Updated: SEC spokesman John Nester told Financial Week that “the meeting was postponed because the commission needed time to prepare and approve testimony for tomorrow’s Senate Banking Committee hearing, at which SEC chairman Christopher Cox is scheduled to testify on the role of credit rating agencies in the current liquidity crisis.” Original post follows.
THE much anticipated meeting on Monday where the US Securities and Exchange Commission (SEC) was expected to consider a rule to make XBRL mandatory was postponed for three weeks late Friday afternoon.
The SEC gave no reasons for delaying the meeting to May 14 . As late as 2:00pm ET on Friday when the SEC was holding a conference call with a group of bloggers that was attended by Chairman Chris Cox, it seemed that it was all systems go for the Monday meeting.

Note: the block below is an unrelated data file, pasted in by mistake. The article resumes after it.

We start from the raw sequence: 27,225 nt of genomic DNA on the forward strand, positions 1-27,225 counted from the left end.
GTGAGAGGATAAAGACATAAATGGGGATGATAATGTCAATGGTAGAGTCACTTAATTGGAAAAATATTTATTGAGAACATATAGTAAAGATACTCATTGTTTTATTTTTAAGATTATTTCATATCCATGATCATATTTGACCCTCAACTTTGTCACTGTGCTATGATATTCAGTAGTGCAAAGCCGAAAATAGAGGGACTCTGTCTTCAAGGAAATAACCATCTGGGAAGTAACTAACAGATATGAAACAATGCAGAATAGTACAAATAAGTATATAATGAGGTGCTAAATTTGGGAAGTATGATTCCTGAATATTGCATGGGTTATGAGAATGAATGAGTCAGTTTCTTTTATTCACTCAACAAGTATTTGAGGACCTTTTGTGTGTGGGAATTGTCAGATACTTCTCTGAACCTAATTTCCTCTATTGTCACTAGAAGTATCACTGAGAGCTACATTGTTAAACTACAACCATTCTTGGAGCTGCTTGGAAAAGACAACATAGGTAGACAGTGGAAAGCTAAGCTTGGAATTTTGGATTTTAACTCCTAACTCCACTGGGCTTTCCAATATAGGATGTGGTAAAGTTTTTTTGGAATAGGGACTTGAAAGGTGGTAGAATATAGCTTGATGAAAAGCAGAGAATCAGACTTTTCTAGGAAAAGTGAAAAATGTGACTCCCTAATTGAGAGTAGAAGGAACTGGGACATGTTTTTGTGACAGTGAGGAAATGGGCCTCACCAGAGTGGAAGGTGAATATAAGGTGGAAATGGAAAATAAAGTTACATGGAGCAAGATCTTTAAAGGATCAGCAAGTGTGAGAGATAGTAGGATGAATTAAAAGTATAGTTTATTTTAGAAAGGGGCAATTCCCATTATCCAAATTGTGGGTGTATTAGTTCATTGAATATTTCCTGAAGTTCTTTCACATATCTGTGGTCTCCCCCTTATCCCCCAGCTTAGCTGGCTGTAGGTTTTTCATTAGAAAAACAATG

An SEC spokesperson contacted by Reuters gave no reasons for the delay. A notice announcing the change on the SEC’s website said: “At times, changes in Commission priorities require alterations in the scheduling of meeting items.”
The commissioners were scheduled to consider a rule to make XBRL mandatory for corporate issuers, likely beginning with large companies in 2009.
The fact that the SEC gave no reasons for the cancellation strikes me as a bit strange given how much interest there was in Monday’s meeting.
XBRL US was planning a press conference for Tuesday featuring nine panelists including the president of XBRL US Mark Bolgiano, two CEOs of leading XBRL vendors, and representatives from the issuer, accounting and investor communities. That event is now canceled.
XBRL is perhaps the defining initiative of Chairman Cox’s term, so I can’t easily think of any other “Commission priorities” that would bump it.
But hey, stuff happens so I don’t want to speculate any further other than to say it must be serious.